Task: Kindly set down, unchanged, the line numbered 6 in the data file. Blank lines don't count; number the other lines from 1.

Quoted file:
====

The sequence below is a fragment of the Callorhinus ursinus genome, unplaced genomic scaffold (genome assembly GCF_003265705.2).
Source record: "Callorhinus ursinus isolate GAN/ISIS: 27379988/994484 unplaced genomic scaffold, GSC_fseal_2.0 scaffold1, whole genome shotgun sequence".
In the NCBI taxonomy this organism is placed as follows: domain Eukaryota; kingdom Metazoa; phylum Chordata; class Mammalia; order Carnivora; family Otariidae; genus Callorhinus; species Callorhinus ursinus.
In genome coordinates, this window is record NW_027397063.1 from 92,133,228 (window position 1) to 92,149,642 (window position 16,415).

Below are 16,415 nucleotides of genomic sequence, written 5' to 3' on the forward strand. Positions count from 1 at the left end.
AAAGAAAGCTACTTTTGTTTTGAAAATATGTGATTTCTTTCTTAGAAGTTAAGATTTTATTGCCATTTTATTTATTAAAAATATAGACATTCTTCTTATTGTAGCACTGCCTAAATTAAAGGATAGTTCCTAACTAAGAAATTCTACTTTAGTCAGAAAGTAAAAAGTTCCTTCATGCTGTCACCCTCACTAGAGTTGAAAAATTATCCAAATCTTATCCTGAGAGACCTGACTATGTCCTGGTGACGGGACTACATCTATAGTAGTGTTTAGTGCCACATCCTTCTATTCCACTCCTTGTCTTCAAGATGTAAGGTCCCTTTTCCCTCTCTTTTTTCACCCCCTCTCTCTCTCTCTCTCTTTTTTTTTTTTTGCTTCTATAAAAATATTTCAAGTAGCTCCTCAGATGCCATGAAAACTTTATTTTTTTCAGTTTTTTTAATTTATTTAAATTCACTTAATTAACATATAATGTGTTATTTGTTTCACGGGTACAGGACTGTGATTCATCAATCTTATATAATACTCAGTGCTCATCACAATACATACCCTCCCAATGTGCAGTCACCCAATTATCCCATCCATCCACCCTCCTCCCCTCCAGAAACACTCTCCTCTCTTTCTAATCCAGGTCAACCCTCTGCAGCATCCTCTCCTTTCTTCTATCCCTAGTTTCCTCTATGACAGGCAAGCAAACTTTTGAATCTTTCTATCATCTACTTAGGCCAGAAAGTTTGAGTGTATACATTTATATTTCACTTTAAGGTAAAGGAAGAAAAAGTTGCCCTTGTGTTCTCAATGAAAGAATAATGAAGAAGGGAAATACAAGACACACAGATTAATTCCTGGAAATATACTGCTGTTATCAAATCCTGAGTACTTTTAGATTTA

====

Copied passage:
AAAGAAAGCTACTTTTGTTTTGAAAATATGTGATTTCTTTCTTAGAAGTTAAGATTTTATTGCCATTTTATTTATTAAAAATATAGACATTCTTCTTATTGTAGCACTGCCTAAATTAAAGGATAGTTCCTAACTAAGAAATTCTACTTTAGTCAGAAAGTAAAAAGTTCCTTCATGCTGTCACCCTCACTAGAGTTGAAAAATTATCCAAATCTTATCCTGAGAGACCTGACTATGTCCTGGTGACGGGACTACATCTATAGTAGTGTTTAGTGCCACATCCTTCTATTCCACTCCTTGTCTTCAAGATGTAAGGTCCCTTTTCCCTCTCTTTTTTCACCCCCTCTCTCTCTCTCTCTCTTTTTTTTTTTTTGCTTCTATAAAAATATTTCAAGTAGCTCCTCAGATGCCATGAAAACTTTATTTTTTTCAGTTTTTTTAATTTATTTAAATTCACTTAATTAACATATAATGTGTTATTTGTTTCACGGGTACAGGACTGTGATTCATCAATCTTATATAATACTCAGTGCTCATCACAATACATACCCTCCCAATGTGCAGTCACCCAATTATCCCATCCATCCACCCTCCTCCCCTCCAGAAACACTCTCCTCTCTTTCTAATCCAGGTCAACCCTCTGCAGCATCCTCTCCTTTCTTCTATCCCTAGTTTCCTCTATGACAGGCAAGCAAACTTTTGAATCTTTCTATCATCTACTTAGGCCAGAAAGTTTGAGTGTATACATTTATATTTCACTTTAAGGTAAAGGAAGAAAAAGTTGCCCTTGTGTTCTCAATGAAAGAATAATGAAGAAGGGAAATACAAGACACACAGATTAATTCCTGGAAATATACTGCTGTTATCAAATCCTGAGTACTTTTAGATTTA